Monday, November 24, 2008

Bell's Palsy and Labor

So this is my contribution to the internet regarding Bell's Palsy and labor. When I got Bell's Palsy after having my son, there was NOTHING online about it. So here it public service message:-)

I had a healthy pregnancy with my son. I watched a million hours of Discovery Health birthing shows during the pregnancy, but there was nothing about Bell's Palsy in the shows I watched and I never would have believed this would happen to me.

I had an unusually long labor. 40+ hours. This was due to my small pelvis (and an exceptionally long labor progression time is evident of that). During this long amount of time I was happily given an epidural that was fully loaded:-) and one or two additional doses. I was also given pottosin to help speed things along. During this time I became very swollen in my face, legs, etc etc. I didn't realize it at the time but my mom told me later. (Also, I realized it a day after my surgery when I couldn't feel my legs when I touched them, although I could walk and stand, etc.)

After two hours of pushing, I was given a c-section. I spent two hours in recovery, then I was able to hold my son. I had a normal few days at the hospital, and went home just fine.

Five days after the birth I was eating a sandwich at home (I think I'd been home 24 hours) and I thought I was having a stroke. I couldn't eat right. I called my mom who is an RN and asked if a side effect of my meds would give me a stroke. She told me to call the dr. and they told me to go to ER.

I RAN (post c-section!!! and holding my lower stomach:-)) into the ER while my husband parked the car with my son. I thought I was truly having a stroke and that the drs just HAD to stop this because I had a newborn to take care of!

I was told I had Bell's Palsy and that they would give me a steroid and an antibiotic to lessen the severity. They said that I should stop breastfeeding due to the steroid. I opted to NOT take the steroid, just the antibiotic, so that I could continue to breastfeed. I took my chances, but there was nothing to prove that the steroid would truly help anyway.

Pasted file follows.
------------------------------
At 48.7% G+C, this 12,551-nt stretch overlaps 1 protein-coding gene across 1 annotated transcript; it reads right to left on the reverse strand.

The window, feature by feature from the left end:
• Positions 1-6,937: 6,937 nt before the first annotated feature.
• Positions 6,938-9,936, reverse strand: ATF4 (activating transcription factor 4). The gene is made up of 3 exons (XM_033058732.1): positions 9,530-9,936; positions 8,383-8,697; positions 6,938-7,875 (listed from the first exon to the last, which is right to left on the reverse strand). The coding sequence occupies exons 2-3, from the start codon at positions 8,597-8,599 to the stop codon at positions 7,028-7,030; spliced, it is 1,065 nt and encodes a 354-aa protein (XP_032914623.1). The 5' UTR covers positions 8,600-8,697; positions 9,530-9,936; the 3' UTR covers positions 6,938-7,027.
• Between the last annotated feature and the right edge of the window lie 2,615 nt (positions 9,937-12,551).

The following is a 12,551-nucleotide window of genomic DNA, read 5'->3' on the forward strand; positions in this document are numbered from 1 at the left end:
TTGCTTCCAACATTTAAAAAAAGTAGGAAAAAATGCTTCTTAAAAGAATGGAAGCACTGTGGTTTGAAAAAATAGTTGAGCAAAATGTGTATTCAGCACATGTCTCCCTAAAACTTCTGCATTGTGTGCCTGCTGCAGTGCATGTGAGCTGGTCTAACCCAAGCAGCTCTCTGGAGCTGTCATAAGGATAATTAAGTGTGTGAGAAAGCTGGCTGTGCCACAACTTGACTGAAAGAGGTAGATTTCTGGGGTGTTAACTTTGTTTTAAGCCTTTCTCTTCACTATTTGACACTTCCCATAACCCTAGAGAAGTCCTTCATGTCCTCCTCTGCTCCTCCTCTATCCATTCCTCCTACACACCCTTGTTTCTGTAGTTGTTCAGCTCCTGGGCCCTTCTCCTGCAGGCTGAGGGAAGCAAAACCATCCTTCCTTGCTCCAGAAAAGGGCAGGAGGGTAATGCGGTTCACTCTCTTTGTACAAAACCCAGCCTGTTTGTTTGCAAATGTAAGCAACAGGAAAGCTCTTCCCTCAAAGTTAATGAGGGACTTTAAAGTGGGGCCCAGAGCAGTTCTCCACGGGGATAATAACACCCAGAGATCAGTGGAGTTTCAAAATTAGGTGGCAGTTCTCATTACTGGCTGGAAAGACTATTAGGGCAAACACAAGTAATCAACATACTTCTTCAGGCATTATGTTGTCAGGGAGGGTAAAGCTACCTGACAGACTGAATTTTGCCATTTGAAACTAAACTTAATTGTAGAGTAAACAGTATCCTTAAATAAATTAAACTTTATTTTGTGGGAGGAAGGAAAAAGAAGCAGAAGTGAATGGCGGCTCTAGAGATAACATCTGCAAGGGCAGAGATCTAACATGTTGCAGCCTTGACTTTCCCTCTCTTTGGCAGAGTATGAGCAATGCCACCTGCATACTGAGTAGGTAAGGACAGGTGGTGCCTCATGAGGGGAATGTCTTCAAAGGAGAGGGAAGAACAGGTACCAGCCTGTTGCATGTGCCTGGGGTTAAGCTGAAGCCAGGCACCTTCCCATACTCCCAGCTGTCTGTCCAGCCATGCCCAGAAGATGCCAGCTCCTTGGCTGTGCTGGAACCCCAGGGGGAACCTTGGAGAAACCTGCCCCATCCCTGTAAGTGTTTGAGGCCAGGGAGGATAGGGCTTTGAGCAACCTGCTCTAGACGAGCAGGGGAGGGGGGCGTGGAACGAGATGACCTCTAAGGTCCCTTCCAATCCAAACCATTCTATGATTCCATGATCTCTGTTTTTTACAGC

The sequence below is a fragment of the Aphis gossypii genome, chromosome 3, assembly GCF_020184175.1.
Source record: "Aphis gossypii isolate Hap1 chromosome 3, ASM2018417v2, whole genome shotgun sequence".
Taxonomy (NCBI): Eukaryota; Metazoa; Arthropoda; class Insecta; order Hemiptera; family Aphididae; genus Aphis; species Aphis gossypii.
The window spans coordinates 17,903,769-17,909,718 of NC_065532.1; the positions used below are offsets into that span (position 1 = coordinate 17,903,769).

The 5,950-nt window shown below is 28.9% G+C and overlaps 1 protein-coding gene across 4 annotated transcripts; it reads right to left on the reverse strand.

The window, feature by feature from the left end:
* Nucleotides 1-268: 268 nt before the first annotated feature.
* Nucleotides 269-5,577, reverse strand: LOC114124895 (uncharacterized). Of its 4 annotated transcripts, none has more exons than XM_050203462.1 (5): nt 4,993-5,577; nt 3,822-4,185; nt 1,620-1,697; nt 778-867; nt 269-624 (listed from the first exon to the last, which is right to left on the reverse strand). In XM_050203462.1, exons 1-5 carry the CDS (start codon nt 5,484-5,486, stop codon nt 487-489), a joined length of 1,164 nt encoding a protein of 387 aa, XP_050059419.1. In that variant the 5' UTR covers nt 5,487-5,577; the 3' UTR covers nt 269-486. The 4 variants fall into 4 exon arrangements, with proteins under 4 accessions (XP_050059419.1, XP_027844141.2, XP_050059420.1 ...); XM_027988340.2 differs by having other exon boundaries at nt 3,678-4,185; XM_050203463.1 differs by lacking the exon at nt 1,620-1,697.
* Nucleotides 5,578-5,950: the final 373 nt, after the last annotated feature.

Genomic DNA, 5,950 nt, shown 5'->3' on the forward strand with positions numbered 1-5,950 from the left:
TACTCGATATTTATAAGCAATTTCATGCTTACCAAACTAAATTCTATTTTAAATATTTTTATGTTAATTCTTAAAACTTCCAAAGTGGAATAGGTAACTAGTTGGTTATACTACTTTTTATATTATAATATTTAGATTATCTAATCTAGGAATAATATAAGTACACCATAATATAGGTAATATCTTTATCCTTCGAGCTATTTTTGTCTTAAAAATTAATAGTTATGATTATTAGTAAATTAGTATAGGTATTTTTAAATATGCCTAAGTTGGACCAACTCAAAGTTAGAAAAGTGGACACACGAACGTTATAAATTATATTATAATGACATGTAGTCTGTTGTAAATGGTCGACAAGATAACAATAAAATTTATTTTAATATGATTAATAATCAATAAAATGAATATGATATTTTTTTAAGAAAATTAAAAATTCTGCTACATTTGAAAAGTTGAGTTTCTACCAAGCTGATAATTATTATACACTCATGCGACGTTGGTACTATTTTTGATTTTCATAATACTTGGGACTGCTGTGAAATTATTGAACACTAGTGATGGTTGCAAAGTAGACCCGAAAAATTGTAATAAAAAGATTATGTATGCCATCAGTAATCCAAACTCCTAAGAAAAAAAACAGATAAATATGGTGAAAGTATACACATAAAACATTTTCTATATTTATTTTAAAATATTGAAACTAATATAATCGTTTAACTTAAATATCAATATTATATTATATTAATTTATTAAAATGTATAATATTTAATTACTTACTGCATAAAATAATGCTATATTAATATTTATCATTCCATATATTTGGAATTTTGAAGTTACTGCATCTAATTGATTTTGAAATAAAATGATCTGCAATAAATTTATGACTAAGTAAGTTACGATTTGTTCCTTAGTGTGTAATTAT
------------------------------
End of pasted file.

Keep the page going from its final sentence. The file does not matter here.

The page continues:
It was hard to care for a newborn with BP. I couldn't eat properly or close both my eyes- and I couldn't close both my eyes to sleep. It was heart breaking to not be able to go out comfortably as I would be stared at, and I didn't want friends to really see me that way- also I had trouble speaking, drinking, etc etc. We have very few photos of me and the baby during that time, and the photos are really really bad of me.

My BP lasted two weeks. Thank God. However, I do have the "residual" effects everyone talks about. Most noticably is that I have loss of muscle mass around my affected cheek bone. It makes my face look a little thinner on that side- which I kind of like:-) although compared to the other it's asymetrical, which isn't cool. Also, I have more lines on that side of my face, a deeper smile line, and deeper dimples. I notice that I can't smile and talk for a long time without my face just feeling really tired, so I stop smiling as much, and sometimes look at the person like they're boring me, when they are not!:-(.

Another thing, which I think is kind of cool is that I used to be more animated when I talked to people but now I have more of a tendancy to just look straight at them and not be as expressive. this is really cool when someone is being idiotic or something, because I don't laugh or roll my eyes or anything, I just look straight at them...and to me, inside that's funnier, and I feel like I have more control in that way.

It's been three years since I had this happen to me, and I just recently learned that BP can be caused from too much swelling in labor, as it affects the facial nerves!!!! so if you come down with this during pregnancy or labor, this could be why.

The last thing I'll mention is that I think everyone should do what they can to avoid having a stroke. If you have ever experienced Bell's Palsy you can relate to a Stroke patient, and it's really hard. so take good care of yourself, and the things that you can have some control of anyway:-)

1 comment:

Victoria said...

Oh Maggie, I am so sorry that you had to go through all of this, and how extra frightening it must have been being a brand new young mother. Thank goodness you are alright now. Thanks for sharing your story. xo Vic